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A Theory of Independent Fuzzy Probability for System Reliability

A Theory of Independent Fuzzy Probability for System Reliability

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A Theory of Independent Fuzzy Probabilityfor System Reliability
James Dunyak, Ihab W. Saad, and Donald Wunsch,
Senior Member, IEEE 
Fuzzy fault trees provide a powerful and compu-tationally efficient technique for developing fuzzy probabilitiesbased on independent inputs. The probability of any event thatcan be described in terms of a sequence of independent unions,intersections, and complements may be calculated by a fuzzy faulttree. Unfortunately, fuzzy fault trees do not provide a completetheory: many events of substantial practical interest cannot bedescribed only by independent operations. Thus, the standardfuzzy extension (based on fuzzy fault trees) is not completesince not all events are assigned a fuzzy probability. Othercomplete extensions have been proposed, but these extensionsare not consistent with the calculations from fuzzy fault trees.In this paper, we propose a new extension of crisp probabilitytheory. Our model is based on
independent inputs, each witha fuzzy probability. The elements of our sample space describeexactly which of the
input events did and did not occur. Ourextension is complete since a fuzzy probability is assigned toevery subset of the sample space. Our extension is also consistentwith all calculations that can be arranged as a fault tree. Ourapproach allows the reliability analyst to develop complete andconsistent fuzzy reliability models from existing crisp reliabilitymodels. This allows a comprehensive analysis of the system.Computational algorithms are provided both to extend existingmodels and develop new models. The technique is demonstratedon a reliability model of a three-stage industrial process.
 Index Terms—
Fuzzy fault trees, fuzzy probability, fuzzy sets,independence.
I. I
ANY system reliability models require (as input) theprobabilities of a number of independent events. Oftenthese probabilities can be estimated from data or theory, butsometimes choosing probabilities for input is difficult. Thiswork is part of an ongoing study in high-consequence suretyanalysis. Many of the factors of interest come from tradi-tionally nonmathematical areas of research such as estimatingthe probability of a terrorist attack, compliance with safetypractices, or a flawed design of a safety system. Other factorsare too expensive or dangerous to measure experimentally.Instead, expert opinion is used to provide these probabilities,but these estimates are rarely precise. Fuzzy sets and possi-bility theory provide a tool for describing and analyzing theseuncertain quantities.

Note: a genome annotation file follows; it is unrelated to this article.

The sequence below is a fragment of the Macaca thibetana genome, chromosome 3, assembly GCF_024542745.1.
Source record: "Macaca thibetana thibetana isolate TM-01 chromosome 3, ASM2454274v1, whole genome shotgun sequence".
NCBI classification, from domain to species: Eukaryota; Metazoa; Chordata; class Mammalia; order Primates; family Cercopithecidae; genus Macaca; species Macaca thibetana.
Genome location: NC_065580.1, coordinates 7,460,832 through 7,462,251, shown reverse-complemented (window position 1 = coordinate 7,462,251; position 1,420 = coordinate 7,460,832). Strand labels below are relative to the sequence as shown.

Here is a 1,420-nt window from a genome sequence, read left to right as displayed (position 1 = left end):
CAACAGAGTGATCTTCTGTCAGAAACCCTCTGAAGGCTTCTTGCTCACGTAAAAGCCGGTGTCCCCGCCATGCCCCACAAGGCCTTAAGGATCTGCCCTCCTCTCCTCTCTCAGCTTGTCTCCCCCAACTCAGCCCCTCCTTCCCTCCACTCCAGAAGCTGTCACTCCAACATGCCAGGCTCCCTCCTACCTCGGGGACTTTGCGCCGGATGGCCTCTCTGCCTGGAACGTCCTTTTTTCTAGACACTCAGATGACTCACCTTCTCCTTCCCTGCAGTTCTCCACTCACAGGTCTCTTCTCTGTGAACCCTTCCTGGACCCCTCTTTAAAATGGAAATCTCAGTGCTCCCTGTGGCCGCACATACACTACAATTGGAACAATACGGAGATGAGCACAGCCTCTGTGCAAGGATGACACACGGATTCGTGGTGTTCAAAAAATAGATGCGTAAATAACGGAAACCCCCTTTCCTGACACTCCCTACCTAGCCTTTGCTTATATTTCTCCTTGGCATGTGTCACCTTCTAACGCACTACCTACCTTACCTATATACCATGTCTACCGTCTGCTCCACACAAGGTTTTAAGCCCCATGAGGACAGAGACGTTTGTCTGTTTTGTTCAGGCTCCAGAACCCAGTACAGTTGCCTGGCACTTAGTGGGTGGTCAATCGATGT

Manuscript received December 1, 1997; revised June 29, 1998. This work was supported in part by the Idaho National Engineering and EnvironmentalLaboratory.J. Dunyak is with the Department of Mathematics, Texas Tech University,Lubbock, TX 79409 USA.I. W. Saad and D. Wunsch are with the Department of Electrical Engineer-ing, Texas Tech University, Lubbock, TX 79409 USA.Publisher Item Identifier S 1063-6706(99)02796-4.
An uncertain parameter may be assigned a fuzzymembership function : [0, 1], which is the mem-bership function of a fuzzy set . Then the possibility thatis in a set is designated by andThis is the sense in which we describe uncertainty in theprobability of an event .In this paper, is a fuzzy set describing uncertainty inthe crisp probability and : [0, 1] [0, 1]. Fuzzyfault trees provide a method for developing fuzzy probabilitiesbased on independent fuzzy inputs [1]. The probabilityof any event that can be described in terms of a sequenceof independent unions, intersections, and complements maybe calculated by a fuzzy fault tree. Unfortunately, we showbelow that some events of substantial practical interest cannotbe described only by independent operations: Standard fuzzyfault trees do not provide a complete theory. Thus, the standardfuzzy extension (based on fuzzy fault trees) is not completesince not all events are assigned a fuzzy probability. Zadehproposed another extension which is complete [11], but hisextension is shown (in our context) to be inconsistent with thecalculations from fuzzy fault trees. For recent developments of fuzzy probability, see [2]–[5]. Walley and de Cooman, in par-ticular, discuss completeness and consistency in a more generalsetting. See also Cai’s work on system failure engineering [6]and other discussions of fuzzy fault trees [7]–[10].Here we develop a new extension of crisp probability theorybased on independent inputs, each with a fuzzy probability.The elements of our sample space describe exactly which of the input events did and did not occur. This extension willbe shown to be both complete and consistent.II. I